eISSN: 2299-0046
ISSN: 1642-395X
Advances in Dermatology and Allergology/Postępy Dermatologii i Alergologii
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vol. 32
Letter to the Editor

Seckel syndrome with cutaneous pigmentary changes: two siblings and a review of the literature

Arzu Kilic
Seray Külcü Çakmak
Timur Tuncali
Ozlem Koz
Esra Ozhamamci
Oztan Yasun
Ferda Artuz

Postep Derm Alergol 2015; XXXII (6): 470–474
Online publish date: 2015/12/11
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Seckel syndrome (SCKL) is an extremely rare form of primordial dwarfism characterized by growth delay, proportionate extreme short stature, a prominent beak-like nose, hypoplasia of the malar area, small chin, microcephaly, and skeletal malformations [1–4]. In this review, two siblings with a combination of clinical, skeletal, ocular, dental and cytogenetic findings are presented in view of SCKL.
Case 1: A 26-year-old woman presented to our dermatology outpatient clinic for pigmentary changes on her body that have existed for ten years. She has not approached any doctor due to her symptoms before. On dermatological examination, multiple milimetric hyper- and hypo-pigmented macules were detected on her body primarily localized on both axillary regions and both sides of her neck. On physical examination, she was noticed to have extremely short stature and low weight. General appearance of the patient was characterized by a small, narrow face and forehead, slightly beaked nose, midfacial hypoplasia, very stunted stature with microcephaly (Figure 1). She also displayed high-pitched voice. The age of menarche was 15 years. She had regular menstrual cycles.
Severe growth retardation, abnormal facial features and presence of pigmentary skin lesions led us to investigate the patient for a possibility of a syndrome.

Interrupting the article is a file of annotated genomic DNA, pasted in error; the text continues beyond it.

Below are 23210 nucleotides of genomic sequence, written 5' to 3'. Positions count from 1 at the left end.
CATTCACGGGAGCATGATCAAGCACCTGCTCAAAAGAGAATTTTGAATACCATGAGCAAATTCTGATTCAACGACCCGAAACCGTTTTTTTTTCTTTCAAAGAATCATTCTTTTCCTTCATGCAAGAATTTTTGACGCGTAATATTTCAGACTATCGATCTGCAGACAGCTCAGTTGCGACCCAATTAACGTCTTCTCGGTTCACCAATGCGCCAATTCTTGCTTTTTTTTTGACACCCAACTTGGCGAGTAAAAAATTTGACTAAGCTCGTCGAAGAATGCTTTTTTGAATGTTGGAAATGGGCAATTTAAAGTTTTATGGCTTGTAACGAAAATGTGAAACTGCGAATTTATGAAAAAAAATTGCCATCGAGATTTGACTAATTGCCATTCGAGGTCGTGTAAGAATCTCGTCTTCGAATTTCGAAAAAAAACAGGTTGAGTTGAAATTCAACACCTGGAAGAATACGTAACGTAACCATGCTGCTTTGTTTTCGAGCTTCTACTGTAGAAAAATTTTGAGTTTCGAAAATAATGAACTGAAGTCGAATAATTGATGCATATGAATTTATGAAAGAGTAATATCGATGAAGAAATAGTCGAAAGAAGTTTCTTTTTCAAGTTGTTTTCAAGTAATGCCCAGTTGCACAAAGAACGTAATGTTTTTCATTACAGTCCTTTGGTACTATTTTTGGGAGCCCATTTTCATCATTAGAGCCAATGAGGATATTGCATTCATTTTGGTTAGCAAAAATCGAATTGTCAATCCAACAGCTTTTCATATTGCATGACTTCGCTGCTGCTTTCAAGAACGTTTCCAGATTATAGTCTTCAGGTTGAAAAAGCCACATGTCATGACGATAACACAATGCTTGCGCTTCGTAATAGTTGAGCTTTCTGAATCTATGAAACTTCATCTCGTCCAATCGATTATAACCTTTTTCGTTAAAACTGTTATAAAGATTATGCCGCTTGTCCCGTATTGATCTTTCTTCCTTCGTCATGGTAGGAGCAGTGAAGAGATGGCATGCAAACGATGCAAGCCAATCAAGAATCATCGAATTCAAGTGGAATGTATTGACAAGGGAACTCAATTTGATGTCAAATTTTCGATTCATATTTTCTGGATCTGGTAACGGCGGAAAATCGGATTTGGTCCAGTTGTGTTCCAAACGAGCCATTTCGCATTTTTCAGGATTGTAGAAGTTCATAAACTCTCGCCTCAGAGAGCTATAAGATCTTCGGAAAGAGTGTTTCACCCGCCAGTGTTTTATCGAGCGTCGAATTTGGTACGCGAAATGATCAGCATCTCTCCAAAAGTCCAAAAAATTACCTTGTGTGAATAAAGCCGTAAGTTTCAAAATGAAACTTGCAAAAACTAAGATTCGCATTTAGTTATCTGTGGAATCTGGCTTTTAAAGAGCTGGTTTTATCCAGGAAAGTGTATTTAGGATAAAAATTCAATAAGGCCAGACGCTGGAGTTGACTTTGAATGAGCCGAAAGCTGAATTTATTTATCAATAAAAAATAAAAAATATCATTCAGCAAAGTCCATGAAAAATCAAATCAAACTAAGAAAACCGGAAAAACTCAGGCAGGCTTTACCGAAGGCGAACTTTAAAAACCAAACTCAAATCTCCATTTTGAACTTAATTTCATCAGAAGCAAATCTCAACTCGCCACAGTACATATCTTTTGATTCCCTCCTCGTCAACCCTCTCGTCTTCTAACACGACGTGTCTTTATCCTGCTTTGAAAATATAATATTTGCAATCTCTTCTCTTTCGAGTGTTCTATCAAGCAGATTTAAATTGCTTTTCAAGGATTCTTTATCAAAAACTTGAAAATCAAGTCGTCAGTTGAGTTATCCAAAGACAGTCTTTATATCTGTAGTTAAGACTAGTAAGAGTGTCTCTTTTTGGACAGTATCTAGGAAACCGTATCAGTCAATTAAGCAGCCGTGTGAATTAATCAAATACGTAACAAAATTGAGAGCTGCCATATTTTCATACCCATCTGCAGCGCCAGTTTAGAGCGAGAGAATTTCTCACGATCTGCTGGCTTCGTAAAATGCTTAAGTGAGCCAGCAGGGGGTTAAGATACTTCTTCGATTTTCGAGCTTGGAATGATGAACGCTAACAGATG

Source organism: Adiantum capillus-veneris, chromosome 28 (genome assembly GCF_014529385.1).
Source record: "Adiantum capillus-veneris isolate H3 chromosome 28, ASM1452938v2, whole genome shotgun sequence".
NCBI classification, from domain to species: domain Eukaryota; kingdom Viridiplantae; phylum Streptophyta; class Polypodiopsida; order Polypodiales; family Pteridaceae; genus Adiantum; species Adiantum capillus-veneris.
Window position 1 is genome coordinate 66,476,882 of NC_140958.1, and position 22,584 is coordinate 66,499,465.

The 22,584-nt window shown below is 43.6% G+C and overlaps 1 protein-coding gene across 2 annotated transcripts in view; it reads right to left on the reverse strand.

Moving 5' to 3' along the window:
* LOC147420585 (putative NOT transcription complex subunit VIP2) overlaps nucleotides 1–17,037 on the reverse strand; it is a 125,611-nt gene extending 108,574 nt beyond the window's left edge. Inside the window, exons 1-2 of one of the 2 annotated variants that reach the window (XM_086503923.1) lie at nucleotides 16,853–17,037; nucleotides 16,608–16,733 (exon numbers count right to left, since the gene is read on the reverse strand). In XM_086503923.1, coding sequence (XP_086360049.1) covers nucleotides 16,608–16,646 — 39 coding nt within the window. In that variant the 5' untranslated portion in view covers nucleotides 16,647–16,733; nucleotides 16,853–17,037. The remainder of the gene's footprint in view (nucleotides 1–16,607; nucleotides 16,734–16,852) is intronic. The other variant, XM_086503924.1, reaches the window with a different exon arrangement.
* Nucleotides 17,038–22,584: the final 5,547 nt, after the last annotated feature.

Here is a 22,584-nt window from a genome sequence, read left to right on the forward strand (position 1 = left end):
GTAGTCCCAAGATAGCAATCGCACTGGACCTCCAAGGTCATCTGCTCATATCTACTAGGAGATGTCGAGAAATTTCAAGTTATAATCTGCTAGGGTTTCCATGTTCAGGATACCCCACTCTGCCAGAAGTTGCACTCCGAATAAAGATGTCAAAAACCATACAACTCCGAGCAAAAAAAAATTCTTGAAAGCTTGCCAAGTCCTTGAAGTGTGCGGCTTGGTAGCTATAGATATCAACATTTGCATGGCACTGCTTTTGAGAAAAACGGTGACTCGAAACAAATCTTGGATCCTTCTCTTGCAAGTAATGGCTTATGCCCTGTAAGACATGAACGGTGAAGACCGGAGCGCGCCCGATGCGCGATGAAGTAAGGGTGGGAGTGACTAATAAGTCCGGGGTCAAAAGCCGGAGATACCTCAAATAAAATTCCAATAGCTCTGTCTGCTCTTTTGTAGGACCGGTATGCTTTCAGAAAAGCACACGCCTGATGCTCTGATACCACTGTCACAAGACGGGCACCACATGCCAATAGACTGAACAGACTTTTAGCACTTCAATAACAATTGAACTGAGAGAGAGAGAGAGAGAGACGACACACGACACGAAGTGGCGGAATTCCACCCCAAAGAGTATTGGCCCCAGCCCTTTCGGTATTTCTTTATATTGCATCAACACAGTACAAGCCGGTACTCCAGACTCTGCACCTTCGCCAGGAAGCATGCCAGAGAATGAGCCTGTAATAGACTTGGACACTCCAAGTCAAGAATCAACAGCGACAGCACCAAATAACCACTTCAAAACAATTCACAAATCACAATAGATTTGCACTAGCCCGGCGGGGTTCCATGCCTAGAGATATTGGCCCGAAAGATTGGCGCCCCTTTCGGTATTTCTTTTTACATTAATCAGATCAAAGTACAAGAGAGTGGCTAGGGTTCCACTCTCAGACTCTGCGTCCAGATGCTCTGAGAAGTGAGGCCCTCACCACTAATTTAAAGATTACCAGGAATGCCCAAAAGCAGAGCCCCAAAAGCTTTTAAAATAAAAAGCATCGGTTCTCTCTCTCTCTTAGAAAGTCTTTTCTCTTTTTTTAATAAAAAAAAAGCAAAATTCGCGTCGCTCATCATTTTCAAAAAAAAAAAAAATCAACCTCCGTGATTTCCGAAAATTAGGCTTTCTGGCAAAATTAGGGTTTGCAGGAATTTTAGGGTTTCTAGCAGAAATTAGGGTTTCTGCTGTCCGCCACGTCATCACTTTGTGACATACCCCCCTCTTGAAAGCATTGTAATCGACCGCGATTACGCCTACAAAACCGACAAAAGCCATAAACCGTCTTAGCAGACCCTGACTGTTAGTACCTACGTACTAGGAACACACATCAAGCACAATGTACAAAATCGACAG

The patient was born to a GP1 21-year-old woman after an uneventful pregnancy. Her parents were non-consanguineous and healthy. She was delivered at full term with normal delivery with birth weight of 1400 g. The family had four female and four male children. An unexamined male sibling has been reported to be underdeveloped and weak, while the other five siblings were defined as healthy.
The patient had developmental difficulties by birth, especially about weight gain.
On general examination, she had an abnormal short stature with a weight of 25 kg and height of 135 cm. Her head circumference was 48 cm.
On laboratory examinations, results of complete blood count and biochemistry panel were normal except low ionized calcium levels (3.87 mg/dl, normal: 4.64–5.28 mg/dl). Parathormone (PTH) levels (69.1 pg/ml, normal: 15–65 pg/ml) were high while the levels of vitamin D was quite low (6.2 ng/ml, normal: 25–80 ng/ml) indicating osteomalacia.
On radiological examination, no pathology was detected on chest radiography. The bone mineral density test showed osteopenia. Osteopenia was detected in all bone...

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